Chapter 37

It’s that time again.  I wonder what Brig is up to this week…?

(And don’t forget all previous chapters can be found here.)


For those of you who are wondering, and absolutely must know, Cole had left the jailhouse moments before to assist Miss Marsch with bringing over the morning’s breakfast.  He’d only made it a block or two down the street when he heard the pounding and turned around to see Ed and his cronies huddled around his jailhouse door.  If they’d been sober at all, they would have easily spotted him as he was walking down the middle of the street.  There, mystery solved, may I proceed with the story now?  Good.

When Emmalou and Cole showed up with breakfast, Brig asked if someone would kindly fill him on what was going on.  While they ate, Cole obliged and detailed out the morning’s events filling in gaps with conjecture as needed.  Though, he really only had to guess where the group had come from and where the four cowards had fled back to since he’d witnessed the rest of it firsthand.

Despite his sour mood from the previous night, Brig couldn’t help but smile when he heard that Ed had nearly blown his own foot off.  “The dang fool.”

Emmalou chimed in with, “I reckon so;” beating Cole to his normal response, and they all laughed.

After polishing off the breakfast provisions, fresh squeezed orange juice, crisp bacon, scrambled eggs, and harvest toast, Cole thanked Emmalou for the meal and then let himself out.  He needed to walk around town so the people could still see his presence and now that he wasn’t shirking his job, he also needed to walk off the heavy meal, and he wanted to give Brig and Emmalou some time to themselves.  Wasn’t that nice of him?  I thought so too.

Knowing full well what Cole was up to Brig was slightly embarrassed and a he avoided eye contact with Emmalou as his cheeks flushed slightly.  He found a particularly interesting looking knot in one of the floor boards and studied it intently.  It was fascinating.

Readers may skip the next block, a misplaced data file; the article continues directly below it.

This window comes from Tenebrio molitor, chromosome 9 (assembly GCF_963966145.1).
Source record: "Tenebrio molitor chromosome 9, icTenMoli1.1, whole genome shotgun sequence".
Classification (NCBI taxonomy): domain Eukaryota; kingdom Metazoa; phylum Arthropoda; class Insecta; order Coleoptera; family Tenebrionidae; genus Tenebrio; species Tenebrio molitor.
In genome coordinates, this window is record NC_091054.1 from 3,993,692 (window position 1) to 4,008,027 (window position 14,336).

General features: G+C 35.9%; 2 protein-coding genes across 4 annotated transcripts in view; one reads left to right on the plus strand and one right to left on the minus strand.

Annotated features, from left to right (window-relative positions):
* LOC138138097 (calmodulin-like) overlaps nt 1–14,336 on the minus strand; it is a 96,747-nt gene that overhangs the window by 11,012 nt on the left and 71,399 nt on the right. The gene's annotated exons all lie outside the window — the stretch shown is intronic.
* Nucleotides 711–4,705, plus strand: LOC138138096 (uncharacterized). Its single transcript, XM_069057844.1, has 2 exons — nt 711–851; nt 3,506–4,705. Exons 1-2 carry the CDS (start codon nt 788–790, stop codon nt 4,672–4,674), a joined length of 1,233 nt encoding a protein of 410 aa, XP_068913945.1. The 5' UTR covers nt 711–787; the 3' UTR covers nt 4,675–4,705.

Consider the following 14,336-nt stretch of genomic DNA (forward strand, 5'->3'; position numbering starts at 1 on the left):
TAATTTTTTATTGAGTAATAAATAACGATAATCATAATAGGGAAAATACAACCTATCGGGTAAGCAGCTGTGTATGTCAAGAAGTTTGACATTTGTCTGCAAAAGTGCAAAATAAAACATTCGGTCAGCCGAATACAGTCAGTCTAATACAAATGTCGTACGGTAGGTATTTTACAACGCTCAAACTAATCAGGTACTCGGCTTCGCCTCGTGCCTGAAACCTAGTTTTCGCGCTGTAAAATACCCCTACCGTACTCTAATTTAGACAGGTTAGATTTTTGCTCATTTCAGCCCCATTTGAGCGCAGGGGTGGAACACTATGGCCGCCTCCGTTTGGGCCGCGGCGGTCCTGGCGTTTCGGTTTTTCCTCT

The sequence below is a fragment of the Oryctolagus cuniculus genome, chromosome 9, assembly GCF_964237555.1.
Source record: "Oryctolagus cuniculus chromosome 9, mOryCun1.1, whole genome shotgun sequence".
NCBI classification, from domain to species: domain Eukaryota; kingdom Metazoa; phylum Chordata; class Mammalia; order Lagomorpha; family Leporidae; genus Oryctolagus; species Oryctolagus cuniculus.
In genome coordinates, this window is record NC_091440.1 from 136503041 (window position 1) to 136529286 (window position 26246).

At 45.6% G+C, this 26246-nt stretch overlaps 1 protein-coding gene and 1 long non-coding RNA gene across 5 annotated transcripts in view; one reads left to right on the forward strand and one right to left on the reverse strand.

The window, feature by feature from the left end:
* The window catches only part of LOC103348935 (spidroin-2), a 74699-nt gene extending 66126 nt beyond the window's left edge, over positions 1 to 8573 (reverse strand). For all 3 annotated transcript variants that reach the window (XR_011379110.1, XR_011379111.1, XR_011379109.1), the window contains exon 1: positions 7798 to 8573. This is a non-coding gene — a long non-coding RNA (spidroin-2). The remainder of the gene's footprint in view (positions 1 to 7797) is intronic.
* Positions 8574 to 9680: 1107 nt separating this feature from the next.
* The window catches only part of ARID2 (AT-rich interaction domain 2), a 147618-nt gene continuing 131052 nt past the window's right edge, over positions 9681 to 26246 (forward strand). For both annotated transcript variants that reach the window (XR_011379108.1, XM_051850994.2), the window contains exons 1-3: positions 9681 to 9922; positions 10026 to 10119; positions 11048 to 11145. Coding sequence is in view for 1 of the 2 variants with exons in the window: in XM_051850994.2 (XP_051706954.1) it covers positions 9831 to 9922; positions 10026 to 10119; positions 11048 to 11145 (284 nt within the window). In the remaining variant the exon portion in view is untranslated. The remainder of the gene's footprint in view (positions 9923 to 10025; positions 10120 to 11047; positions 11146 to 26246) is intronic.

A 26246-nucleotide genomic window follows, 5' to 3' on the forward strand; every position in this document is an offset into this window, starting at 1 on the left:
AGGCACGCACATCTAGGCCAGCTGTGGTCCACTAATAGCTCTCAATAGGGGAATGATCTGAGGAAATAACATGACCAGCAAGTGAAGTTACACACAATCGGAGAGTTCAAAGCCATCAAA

Emmalou was only slightly more composed than Brig.  She had an inkling of Sheriff Brown’s intentions in giving Mr. Coyle and herself some time alone but she did a better job of hiding her emotions.  From her seat, Cole’s chair that she had dragged closer to Brig’s cell, she placed her hands in her lap and waited patiently for her “host” to break the silence.  It was an odd sentiment considering he was behind bars, but she was actually the guest in their current setting.

He hadn’t always been shy but the last few years of his life, spent as a drunk wandering from town to town, had severely limited the amount of time he had interacted with women to the point where he had begun to wonder if he still knew how.

His previous interactions with Miss Marsch had all been instinctual reactions to the situations that had sprung up.  He hadn’t had time to really think about what he was going to say or do.  Spending the last few days behind bars had given him plenty of downtime to think about Emmalou and think about the burgeoning feelings he felt tugging at his guts and the vast possibilities of topics to discuss and the future or lack thereof engulfed him in confusion to the point where he hadn’t been able to hold onto a thought long enough to determine if it was something he should bring up with her.  A veritable tornado of questions had torn through his mind and left nothing in its wake but fractured fragments and scattered words.

With nothing left in his mind but jumbled half-remembered thoughts it actually became easier for Brig to address Miss Marsch because his mind reverted back to instinct.  Without taking his eye off the knot in the floor, the imprisoned gunslinger managed to shake off his embarrassment, find something to say, and start talking.  “I wanted to thank you for taking the time to cook for Cole and me.  We truly appreciate it.”